An article by: Levi Reiss
If you are looking for fine Italian wine and food, consider the Piedmont region of northern Italy. You may find a bargain, and I hope that you’ll have fun on this fact-filled wine education tour.
Piedmont is located in the northwest of Italy. It borders on France and Switzerland and is surrounded on three sides by the Alps. The name Piedmont means the foot of the mountain. Piedmont is one of the most industrialized regions of Italy. It is considered the best organized region of Italy for wine tourism. Its population is about 4.4 million.
Piedmont was originally settled by the Celts. It was conquered by Hannibal and re-conquered by the Ancient Romans. Piedmont was ruled by the French Savoy family for almost five hundred years. It was a center in the fight to unify Italy. Victor Emmanuel II, the king of Piedmont and Sardinia, became the first king of modern Italy in 1861.
Agriculturally Piedmont has it all. For example, meats include beef, kid, lamb, rabbit, and veal. Game includes hare, partridge, pheasant, and venison. Donkey meat stew is a local specialty. Another specialty is grissini, breadsticks that are a yard long. The region makes nine protected varieties of cheese. About the only food that seems to be a bit short is fresh fish, with the exception of trout.
Piedmont’s capital and largest city is Turin, a city of nine hundred thousand that is the capital of the Italian automobile industry and the site of the 2006 Winter Olympics. This city was the first capital of united Italy (from 1861 to 1865) and remains to this day the world capital of vermouth.
Piedmont devotes over one hundred forty thousand acres to grapevines, it ranks 6th among the 20 Italian regions. Its total annual wine production is about ninety million gallons, also giving it a 6th place. About 70% of the wine production is red or rose’ (only a bit of rose’), leaving 30% for white. The region produces 44 DOC wines. DOC stands for Denominazione di Origine Controllata, which may be translated as Denomination of Controlled Origin, presumably a high-quality wine and 7 DOCG wines. The G in DOCG stands for Garantita, but there is in fact no guarantee that such wines are truly superior Almost 56% of Piedmont wine carries the DOC or DOCG designation. Piedmont is home to four dozen major and secondary grape varieties, somewhat more red than white varieties.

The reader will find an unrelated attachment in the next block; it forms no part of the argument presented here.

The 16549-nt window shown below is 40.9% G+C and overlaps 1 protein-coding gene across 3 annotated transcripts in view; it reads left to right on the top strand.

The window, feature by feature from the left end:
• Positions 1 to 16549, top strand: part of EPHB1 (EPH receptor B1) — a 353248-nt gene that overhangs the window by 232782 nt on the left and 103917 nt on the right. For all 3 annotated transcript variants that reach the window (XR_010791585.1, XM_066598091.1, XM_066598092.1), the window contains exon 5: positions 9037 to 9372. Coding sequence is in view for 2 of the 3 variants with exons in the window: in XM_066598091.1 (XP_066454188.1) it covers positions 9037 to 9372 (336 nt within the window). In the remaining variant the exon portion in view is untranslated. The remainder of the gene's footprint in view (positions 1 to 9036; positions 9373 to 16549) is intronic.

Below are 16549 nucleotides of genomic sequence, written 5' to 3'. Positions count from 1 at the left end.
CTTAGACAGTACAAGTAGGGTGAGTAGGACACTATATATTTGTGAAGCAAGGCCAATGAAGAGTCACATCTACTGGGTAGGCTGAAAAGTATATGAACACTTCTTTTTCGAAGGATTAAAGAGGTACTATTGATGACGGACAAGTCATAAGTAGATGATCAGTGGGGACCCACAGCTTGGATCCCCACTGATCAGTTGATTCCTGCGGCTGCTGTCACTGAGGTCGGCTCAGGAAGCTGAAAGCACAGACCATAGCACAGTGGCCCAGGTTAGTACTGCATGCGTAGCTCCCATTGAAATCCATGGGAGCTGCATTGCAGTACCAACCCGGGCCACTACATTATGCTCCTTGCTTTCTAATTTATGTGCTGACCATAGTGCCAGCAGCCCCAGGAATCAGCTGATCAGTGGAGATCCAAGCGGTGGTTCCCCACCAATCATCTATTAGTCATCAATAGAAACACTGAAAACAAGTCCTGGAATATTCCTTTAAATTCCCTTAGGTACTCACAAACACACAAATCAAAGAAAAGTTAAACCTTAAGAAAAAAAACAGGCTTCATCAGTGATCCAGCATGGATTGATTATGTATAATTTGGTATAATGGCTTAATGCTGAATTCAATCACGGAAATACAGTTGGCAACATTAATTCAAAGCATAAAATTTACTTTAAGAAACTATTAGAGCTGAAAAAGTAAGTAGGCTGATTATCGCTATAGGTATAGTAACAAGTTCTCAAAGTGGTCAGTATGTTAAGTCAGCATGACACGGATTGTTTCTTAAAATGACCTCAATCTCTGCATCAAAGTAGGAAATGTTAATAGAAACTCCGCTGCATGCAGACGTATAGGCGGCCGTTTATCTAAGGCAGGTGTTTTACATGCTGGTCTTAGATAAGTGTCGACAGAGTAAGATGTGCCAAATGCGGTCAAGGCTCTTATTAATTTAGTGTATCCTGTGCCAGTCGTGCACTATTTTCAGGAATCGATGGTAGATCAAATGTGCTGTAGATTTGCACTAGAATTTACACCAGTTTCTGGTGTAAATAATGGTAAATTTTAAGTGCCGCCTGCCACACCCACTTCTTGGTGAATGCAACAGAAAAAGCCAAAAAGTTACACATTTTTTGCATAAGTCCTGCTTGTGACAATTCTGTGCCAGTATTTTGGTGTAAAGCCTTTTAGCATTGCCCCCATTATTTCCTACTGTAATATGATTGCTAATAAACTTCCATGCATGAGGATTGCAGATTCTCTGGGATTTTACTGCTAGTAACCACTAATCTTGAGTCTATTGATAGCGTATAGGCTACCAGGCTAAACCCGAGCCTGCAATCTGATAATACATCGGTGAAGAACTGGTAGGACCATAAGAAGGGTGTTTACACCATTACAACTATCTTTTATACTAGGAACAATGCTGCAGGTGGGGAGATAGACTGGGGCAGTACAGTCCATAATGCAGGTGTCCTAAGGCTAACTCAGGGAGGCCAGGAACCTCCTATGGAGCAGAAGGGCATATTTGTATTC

Widely grown international white grape varieties include Muscat (in particular Moscato Bianco) and Chardonnay. The best known strictly Italian white varieties are Arneis, Cortese, and Erbaluce.
International red grape varieties are not important in Piedmont. It is the center for Nebbiolo, felt by many to be Italy’s noblest red variety, the base of Italy’s world famous Barolo and Barbaresco wines. Other Italian red varieties include Barbera, Brachetto, and Dolcetto, some of which are grown elsewhere.
Before reviewing the Piedmont wine and cheese that we were lucky enough to purchase at a local wine store and a local Italian food store, here are a few suggestions of what to eat with indigenous wines when touring this beautiful region.
Start with Cipollata Rossa Monferrina, Spicy Robiola Cheese and Scallion Spread. For the second course try Tasca Ripiena, Veal Stuffed with Salami and Scallions. For dessert indulge yourself with Budino Freddo Gianduja, Decadent Hazelnut-Chocolate Pudding.
OUR WINE REVIEW POLICY While we have communicated with well over a thousand Italian wine producers and merchants to help prepare these articles, our policy is clear. All wines that we taste and review are purchased at the full retail price.
Wine Reviewed Suro’ Rosso Barbera d’Asti Villa Giada 2004 Andrea-Faccio Viticoltore (Winemaker) DOC 13.5% alcohol about $10.90 plus tax
Unlike the other wines in this series, I purchased this bottle while on vacation in Seattle, Washington. Frankly I thought that I was drinking the cousin of a $40 bottle of wine. In fact, I wouldn’t be surprised if it were the equal of some $40 bottles. While three other Italian grape red varieties are authorized to a maximum of 15% in the Barbera d’Asti DOC, this particular wine is 100% Barbera.
I found the wine very powerful, perhaps too strong for pasta. Its tastes included tobacco, leather, cherry, and black cherry. An Italian wine site states: “An imposing wine that is always rather severe but richly and exquisitely perfumed and with a flavor that couples strength with finesse.” I agree except that I didn’t find it severe. I also drank it with a marinated, barbecued rib steak. The wine cut through the steak’s grease. Once again the flavors came out well.
Gran Padano is a classic Parmesan-type cheese made for a millennium in northern Italy including the Piedmont region. It is a cylindrical, cooked, semi-fat cheese which matures slowly. It has a grainy consistency and may be sliced or grated. Its taste is fragrant and delicate. I tried this wine with grated Gran Padano cheese on toast with a somewhat spicy Moroccan tomato and pimento based dip.The combination was excellent; I felt that both the wine and cheese flavors were accentuated. The term mouth-filling came to mind.
About the Author
Levi Reiss has authored or co-authored ten books on computers and the Internet, but to be honest, he would rather just drink fine Italian or other wine, accompanied by the right foods. He teaches classes in computers at an Ontario French-language community college. His wine website is www.theworldwidewine.com. You can reach him at firstname.lastname@example.org.